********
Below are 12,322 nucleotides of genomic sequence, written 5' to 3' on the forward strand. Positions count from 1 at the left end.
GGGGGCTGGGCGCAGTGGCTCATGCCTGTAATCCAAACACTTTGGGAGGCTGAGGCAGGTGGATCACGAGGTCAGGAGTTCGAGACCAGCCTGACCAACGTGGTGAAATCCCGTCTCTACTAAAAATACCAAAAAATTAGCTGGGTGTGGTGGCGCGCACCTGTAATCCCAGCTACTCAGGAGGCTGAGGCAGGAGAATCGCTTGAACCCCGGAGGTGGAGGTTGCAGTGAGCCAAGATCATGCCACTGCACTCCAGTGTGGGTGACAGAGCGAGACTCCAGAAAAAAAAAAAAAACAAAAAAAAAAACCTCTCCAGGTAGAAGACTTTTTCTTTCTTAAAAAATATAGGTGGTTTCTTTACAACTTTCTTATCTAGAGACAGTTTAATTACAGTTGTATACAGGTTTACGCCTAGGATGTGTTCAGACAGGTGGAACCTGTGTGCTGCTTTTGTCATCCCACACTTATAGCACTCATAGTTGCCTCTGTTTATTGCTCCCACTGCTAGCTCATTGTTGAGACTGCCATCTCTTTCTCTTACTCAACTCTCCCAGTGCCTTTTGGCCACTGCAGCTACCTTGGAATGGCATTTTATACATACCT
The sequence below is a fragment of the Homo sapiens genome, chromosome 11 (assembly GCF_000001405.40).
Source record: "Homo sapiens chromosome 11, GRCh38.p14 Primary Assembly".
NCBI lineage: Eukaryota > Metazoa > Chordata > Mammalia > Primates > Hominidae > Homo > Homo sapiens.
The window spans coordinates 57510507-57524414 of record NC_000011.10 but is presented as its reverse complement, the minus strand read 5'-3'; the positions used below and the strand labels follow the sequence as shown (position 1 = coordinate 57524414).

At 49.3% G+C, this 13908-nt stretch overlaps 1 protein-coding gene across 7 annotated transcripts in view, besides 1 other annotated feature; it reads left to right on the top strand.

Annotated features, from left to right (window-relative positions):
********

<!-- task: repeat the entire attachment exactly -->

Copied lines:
Below are 12,322 nucleotides of genomic sequence, written 5' to 3' on the forward strand. Positions count from 1 at the left end.
GGGGGCTGGGCGCAGTGGCTCATGCCTGTAATCCAAACACTTTGGGAGGCTGAGGCAGGTGGATCACGAGGTCAGGAGTTCGAGACCAGCCTGACCAACGTGGTGAAATCCCGTCTCTACTAAAAATACCAAAAAATTAGCTGGGTGTGGTGGCGCGCACCTGTAATCCCAGCTACTCAGGAGGCTGAGGCAGGAGAATCGCTTGAACCCCGGAGGTGGAGGTTGCAGTGAGCCAAGATCATGCCACTGCACTCCAGTGTGGGTGACAGAGCGAGACTCCAGAAAAAAAAAAAAAACAAAAAAAAAAACCTCTCCAGGTAGAAGACTTTTTCTTTCTTAAAAAATATAGGTGGTTTCTTTACAACTTTCTTATCTAGAGACAGTTTAATTACAGTTGTATACAGGTTTACGCCTAGGATGTGTTCAGACAGGTGGAACCTGTGTGCTGCTTTTGTCATCCCACACTTATAGCACTCATAGTTGCCTCTGTTTATTGCTCCCACTGCTAGCTCATTGTTGAGACTGCCATCTCTTTCTCTTACTCAACTCTCCCAGTGCCTTTTGGCCACTGCAGCTACCTTGGAATGGCATTTTATACATACCT
The sequence below is a fragment of the Homo sapiens genome, chromosome 11 (assembly GCF_000001405.40).
Source record: "Homo sapiens chromosome 11, GRCh38.p14 Primary Assembly".
NCBI lineage: Eukaryota > Metazoa > Chordata > Mammalia > Primates > Hominidae > Homo > Homo sapiens.
The window spans coordinates 57510507-57524414 of record NC_000011.10 but is presented as its reverse complement, the minus strand read 5'-3'; the positions used below and the strand labels follow the sequence as shown (position 1 = coordinate 57524414).

At 49.3% G+C, this 13908-nt stretch overlaps 1 protein-coding gene across 7 annotated transcripts in view, besides 1 other annotated feature; it reads left to right on the top strand.

Annotated features, from left to right (window-relative positions):